But I would happily have extended my time in this city just to idle in the sixth-floor food hall of the Kaufhaus des Westens (universally known as KaDeWe),the vast department store near the Kurfürstendamm, where an inadvertent genius of design has placed the bratwurst department alongside the candy department, and where you can find porcelain from houses that make patterns dating back some 300 years. I would like to explore the underground clubs that open and close monthly, mutating through mayfly life spans, and, I assume, producing some of the "chaotic energy" Slimane spoke of. I would like to spend more time in the celebrated zoo, where, on the afternoon of Pentecost Monday, I came upon a male camel laboriously attempting to copulate with a female, who made it plain that she was having the dromedary version of a headache.
I would haunt the city's antiquarian bookstores and the design stores at Savignyplatz. And I would linger at the Hamburger Bahnhof, the contemporary-art museum located in a converted railroad station where I sat briefly one afternoon in a darkened gallery, as an old-fashioned movie projector beamed Green Ray, the English artist Tacita Dean's painterly, and eerily evanescent, elapsed-time record of a sunset over a darkening sea.
And I would take every meal at Mario's, an art dealers' hangout in Charlottenburg that does not appear in any guide. Why this restaurant, where the owner is Neapolitan and the cooking Venetian, should be virtually empty during the course of my visit is anyone's guess. Blame the World Cup. It certainly was not the delicate beef fillet, the slivered disks of lightly dressed beets, the perfect artichoke, the veal cooked with a simplicity that never fails to persuade me that the Italians have it all over the French when it comes to food.
There are, however, things about the Germans that simply cannot be explained. After my visit, Mario's unaccountably became a hybrid restaurant, Sab Thai & Mario's Pasta Bar, serving pad thai as well as vitello tonnato.
In Tokyo such a collision would be unlikely to occur. If it did, it would resemble less an unfortunate accident than a deliberate conjunction, haphazard maybe, but somehow correct. Perhaps that's because, as Koji Yoshida, an art curator, once said to me, "In Japan, there's a level of gamesmanship to style—Gucci mixed with Hysteric Glamour mixed with Michael Jackson T-shirts mixed with something from haute couture." That gamesmanship gets played out most richly in fashion—with its welter of references, symbols and signs, its curious codes of behavior—in a theater whose changeable backdrop is Tokyo's many stores. You can see it among the eager shoppers at Cabane de Zucca, Akira Onozuka's store, pawing through denim dojo jackets; or at Bapexclusive, where limited-edition T-shirts are shown under glass; or any of Issey Miyake's seven stores, which function like laboratories for Mr. Miyake's famous experiments in fabric; or at Under Cover, an Aoyama shop run by Jun Takahashi, the brilliant protégé of Rei Kawakubo. "Illusion of Haze" is the name of a recent collection, and in the windows are displayed—folded and stacked with the fetishistic quality of a Joseph Beuys installation—examples of all the clothes Mr. Takahashi has ever designed.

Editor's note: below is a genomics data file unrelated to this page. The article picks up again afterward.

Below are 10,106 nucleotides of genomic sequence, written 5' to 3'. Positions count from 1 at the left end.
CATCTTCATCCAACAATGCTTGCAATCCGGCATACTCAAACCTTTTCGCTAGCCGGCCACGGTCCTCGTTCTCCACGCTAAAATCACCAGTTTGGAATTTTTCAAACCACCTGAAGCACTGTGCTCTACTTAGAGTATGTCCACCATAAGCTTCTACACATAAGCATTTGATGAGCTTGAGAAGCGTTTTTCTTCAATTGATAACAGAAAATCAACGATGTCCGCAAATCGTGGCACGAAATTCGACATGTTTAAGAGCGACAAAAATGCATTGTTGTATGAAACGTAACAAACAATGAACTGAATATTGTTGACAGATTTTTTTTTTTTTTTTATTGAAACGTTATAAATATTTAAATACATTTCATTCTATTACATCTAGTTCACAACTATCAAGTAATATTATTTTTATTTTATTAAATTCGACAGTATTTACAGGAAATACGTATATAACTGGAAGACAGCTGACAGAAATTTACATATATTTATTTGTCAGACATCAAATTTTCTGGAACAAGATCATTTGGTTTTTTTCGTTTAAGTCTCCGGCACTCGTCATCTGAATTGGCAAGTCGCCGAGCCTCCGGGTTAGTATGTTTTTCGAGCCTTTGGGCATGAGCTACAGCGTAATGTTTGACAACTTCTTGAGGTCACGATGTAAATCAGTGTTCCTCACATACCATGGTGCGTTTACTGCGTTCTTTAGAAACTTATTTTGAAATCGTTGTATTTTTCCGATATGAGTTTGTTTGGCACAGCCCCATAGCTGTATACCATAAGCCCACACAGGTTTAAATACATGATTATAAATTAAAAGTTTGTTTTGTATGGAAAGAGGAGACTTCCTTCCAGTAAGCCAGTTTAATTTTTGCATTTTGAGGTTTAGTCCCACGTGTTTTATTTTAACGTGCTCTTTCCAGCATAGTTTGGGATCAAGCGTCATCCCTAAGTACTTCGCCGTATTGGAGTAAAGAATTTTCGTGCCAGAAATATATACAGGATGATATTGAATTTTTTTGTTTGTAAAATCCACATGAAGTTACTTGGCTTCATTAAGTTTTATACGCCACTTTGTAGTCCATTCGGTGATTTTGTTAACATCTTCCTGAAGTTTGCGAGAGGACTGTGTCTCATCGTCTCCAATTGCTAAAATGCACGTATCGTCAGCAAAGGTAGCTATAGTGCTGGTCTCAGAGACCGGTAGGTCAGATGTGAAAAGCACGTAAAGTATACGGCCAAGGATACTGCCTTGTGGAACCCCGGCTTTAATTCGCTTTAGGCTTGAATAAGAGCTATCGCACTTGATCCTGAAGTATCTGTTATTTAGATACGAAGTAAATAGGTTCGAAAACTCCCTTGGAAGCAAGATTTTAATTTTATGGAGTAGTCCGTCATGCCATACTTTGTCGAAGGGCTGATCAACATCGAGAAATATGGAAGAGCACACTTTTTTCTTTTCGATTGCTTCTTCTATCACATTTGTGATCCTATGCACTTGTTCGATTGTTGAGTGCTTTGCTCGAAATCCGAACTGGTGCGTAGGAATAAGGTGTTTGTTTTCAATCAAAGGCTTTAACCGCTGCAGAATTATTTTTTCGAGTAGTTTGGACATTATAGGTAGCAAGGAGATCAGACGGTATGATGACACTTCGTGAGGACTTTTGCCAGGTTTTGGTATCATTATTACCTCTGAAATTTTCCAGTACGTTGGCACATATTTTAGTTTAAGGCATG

"One great thing about fashion in Japan is that it always reveals something about the culture," Masahiro Nakagawa told me one evening. A former artist from Shiga prefecture, Nakagawa now runs a clothing store and bar in a Shibuya hole-in-the-wall. His clothes are sold under the awkwardly named label 20471120 (a date when "something important will happen," he says) and are made from recycled garments aggressively dissected and then restitched. At the New York art space P.S. 1, Nakagawa and his brother Tatsuya, or Tattoo, once performed an installation in which people brought in an old garment, related a story about it, and returned a week later to find it transformed into something else altogether: jackets into trousers, suits into dresses, jeans turned upside down.
"With fashion, there is a glimpse into what is otherwise still a very closed society," Nakagawa continued. Reminded that the same might be said of fashion in a lot of places, Mr. Nakagawa laughed. "Yes," he said. "But in other cultures you could ask a direct question and hope for a response. You could do that in Japan, too, but getting the answer might take a very long time."